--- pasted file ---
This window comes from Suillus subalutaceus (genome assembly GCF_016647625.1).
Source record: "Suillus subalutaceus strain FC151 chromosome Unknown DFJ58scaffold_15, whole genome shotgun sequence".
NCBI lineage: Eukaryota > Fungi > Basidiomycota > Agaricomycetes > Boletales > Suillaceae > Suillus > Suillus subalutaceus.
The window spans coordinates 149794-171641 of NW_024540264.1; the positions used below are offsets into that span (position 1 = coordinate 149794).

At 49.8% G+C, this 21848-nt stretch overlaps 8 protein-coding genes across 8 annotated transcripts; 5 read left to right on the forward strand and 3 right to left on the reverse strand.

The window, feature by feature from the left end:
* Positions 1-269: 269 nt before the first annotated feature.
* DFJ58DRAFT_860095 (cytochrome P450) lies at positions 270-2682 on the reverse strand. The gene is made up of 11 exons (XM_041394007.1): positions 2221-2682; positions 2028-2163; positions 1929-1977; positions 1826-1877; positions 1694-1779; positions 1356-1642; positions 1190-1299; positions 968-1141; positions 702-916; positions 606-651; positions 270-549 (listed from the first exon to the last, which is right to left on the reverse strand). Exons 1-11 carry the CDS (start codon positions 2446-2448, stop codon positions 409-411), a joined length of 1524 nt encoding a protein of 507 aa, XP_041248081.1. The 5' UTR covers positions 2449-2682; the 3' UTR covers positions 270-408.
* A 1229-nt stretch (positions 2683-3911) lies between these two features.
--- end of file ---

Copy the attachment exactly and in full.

This window comes from Suillus subalutaceus (genome assembly GCF_016647625.1).
Source record: "Suillus subalutaceus strain FC151 chromosome Unknown DFJ58scaffold_15, whole genome shotgun sequence".
NCBI lineage: Eukaryota > Fungi > Basidiomycota > Agaricomycetes > Boletales > Suillaceae > Suillus > Suillus subalutaceus.
The window spans coordinates 149794-171641 of NW_024540264.1; the positions used below are offsets into that span (position 1 = coordinate 149794).

At 49.8% G+C, this 21848-nt stretch overlaps 8 protein-coding genes across 8 annotated transcripts; 5 read left to right on the forward strand and 3 right to left on the reverse strand.

The window, feature by feature from the left end:
* Positions 1-269: 269 nt before the first annotated feature.
* DFJ58DRAFT_860095 (cytochrome P450) lies at positions 270-2682 on the reverse strand. The gene is made up of 11 exons (XM_041394007.1): positions 2221-2682; positions 2028-2163; positions 1929-1977; positions 1826-1877; positions 1694-1779; positions 1356-1642; positions 1190-1299; positions 968-1141; positions 702-916; positions 606-651; positions 270-549 (listed from the first exon to the last, which is right to left on the reverse strand). Exons 1-11 carry the CDS (start codon positions 2446-2448, stop codon positions 409-411), a joined length of 1524 nt encoding a protein of 507 aa, XP_041248081.1. The 5' UTR covers positions 2449-2682; the 3' UTR covers positions 270-408.
* A 1229-nt stretch (positions 2683-3911) lies between these two features.